Australia — The watchdog found that the company was responsible for last year’s fire that destroyed 38 homes in the West Australian town of Toodyay.
Residents Laurie Biggs and Marie Jones, who lost everything in the massive bushfire, could not believe the decision, and pledged to fight the state-owned electricity provider in court.
Investigating authority Energy Safety yesterday concluded that the fire started when a 34-year-old Western Power pole fell over and ignited stubble in a paddock.
Energy Safety director Ken Bowron was scathing of Western Power’s record of pole failures as he blamed the utility for the blaze.
But Western Power managing director Doug Aberle rejected the finding and refused to consider compensation. He said the report was inconclusive, contradictory and based on opinion, not fact.
“The issue of compensation isn’t in the equation at this stage because there is no question of our liability,” he said.
While expressing sympathy for the fire victims, he said he had an obligation to his one million customers not to pay on the evidence.
“A business doesn’t just come out and pay if there’s no rational evidence to suggest it ought to, so I’ve got to balance those two moral obligations,” he said.
Mr Biggs said Western Power, and by extension the Barnett government, were behaving disgracefully. He has spent eight months living in a small caravan on his burnt-out property. He was insured, but said it did not begin to cover his losses.
“It’s morally wrong and unjust, and we shouldn’t be dragged through the courts,” he said.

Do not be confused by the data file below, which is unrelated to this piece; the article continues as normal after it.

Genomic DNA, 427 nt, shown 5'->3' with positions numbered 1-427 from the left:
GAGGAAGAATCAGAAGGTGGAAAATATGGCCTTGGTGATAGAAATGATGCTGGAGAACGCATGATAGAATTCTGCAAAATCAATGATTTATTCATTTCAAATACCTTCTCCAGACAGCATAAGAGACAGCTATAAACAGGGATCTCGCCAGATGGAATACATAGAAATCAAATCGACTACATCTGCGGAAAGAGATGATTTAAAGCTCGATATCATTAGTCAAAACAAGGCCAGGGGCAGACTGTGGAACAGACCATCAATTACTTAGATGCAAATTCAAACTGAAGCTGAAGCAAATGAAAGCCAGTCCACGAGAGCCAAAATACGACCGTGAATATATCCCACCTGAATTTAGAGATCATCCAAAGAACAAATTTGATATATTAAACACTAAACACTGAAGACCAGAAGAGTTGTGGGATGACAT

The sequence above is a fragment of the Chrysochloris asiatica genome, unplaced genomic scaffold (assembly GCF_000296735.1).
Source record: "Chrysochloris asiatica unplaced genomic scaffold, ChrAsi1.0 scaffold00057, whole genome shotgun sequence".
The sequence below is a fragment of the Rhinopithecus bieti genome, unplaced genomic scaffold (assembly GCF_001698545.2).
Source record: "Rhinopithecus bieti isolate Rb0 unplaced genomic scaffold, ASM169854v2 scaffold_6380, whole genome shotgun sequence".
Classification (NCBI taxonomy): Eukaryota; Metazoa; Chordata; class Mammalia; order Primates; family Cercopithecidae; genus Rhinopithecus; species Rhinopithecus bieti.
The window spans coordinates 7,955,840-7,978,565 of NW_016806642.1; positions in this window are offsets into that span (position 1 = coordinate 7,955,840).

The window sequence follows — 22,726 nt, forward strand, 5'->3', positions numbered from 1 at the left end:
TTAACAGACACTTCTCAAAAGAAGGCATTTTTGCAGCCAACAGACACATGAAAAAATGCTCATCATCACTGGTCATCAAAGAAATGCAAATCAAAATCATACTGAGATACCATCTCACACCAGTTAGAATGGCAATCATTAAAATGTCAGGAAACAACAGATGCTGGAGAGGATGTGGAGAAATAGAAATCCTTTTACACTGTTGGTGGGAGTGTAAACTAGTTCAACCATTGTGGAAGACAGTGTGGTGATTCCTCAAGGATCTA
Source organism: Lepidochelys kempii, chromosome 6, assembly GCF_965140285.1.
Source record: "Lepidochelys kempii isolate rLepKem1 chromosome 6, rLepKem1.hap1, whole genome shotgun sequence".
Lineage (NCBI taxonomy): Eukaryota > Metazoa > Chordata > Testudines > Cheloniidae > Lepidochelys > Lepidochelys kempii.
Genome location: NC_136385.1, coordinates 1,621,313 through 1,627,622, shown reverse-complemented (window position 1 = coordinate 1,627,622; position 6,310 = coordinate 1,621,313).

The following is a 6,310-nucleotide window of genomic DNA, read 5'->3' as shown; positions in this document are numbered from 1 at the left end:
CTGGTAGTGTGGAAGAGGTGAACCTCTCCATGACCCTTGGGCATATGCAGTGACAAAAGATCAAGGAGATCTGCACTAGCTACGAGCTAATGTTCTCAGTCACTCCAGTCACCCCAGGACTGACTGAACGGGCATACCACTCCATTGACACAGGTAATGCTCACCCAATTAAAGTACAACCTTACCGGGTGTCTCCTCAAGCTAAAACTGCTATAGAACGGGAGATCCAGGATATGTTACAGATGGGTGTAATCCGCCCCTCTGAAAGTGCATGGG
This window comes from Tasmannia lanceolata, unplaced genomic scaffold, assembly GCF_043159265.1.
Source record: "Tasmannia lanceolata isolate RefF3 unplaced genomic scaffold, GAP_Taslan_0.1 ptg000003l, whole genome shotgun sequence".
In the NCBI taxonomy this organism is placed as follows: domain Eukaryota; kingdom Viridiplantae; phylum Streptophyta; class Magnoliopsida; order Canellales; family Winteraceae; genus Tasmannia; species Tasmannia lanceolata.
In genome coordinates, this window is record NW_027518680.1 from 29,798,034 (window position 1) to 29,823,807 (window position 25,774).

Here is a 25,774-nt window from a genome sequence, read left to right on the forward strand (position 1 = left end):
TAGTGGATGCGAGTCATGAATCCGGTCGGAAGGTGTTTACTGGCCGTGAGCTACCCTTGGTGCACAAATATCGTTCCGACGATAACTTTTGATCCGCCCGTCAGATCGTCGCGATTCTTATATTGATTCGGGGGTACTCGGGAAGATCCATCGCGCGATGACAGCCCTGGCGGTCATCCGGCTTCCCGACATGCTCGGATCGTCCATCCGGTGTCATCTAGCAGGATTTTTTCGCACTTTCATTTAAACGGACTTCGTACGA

Down the road, Ms Jones, who dragged her wheelchair-bound partner, Doug, from their house minutes before it was engulfed in flames, said it had been a devastating experience.
“This latest decision is shocking — I’m pissed off,” she said.
Almost 200 people were affected by the fire and have since been living in caravans, shipping containers and at friends’ homes.
Mr Bowron said that despite releasing a report in February that cleared Western Power, Energy Safety had changed its position after new witnesses provided critical new information.
“The technical evidence emerging since our first report led us to conclude that the only logical explanation for the fire is the failure of the power pole,” he said.
He questioned the reliability of the Western Power network, saying eight more poles had failed in the area since the December fire and there was potential for “another Toodyay”.
Apart from its internal investigation, Mr Bowron said Energy Safety had engaged two external metallurgical consulting firms, a structural timber scientist, a consulting engineering firm and senior engineering specialists from the universities of Western Australia and NSW.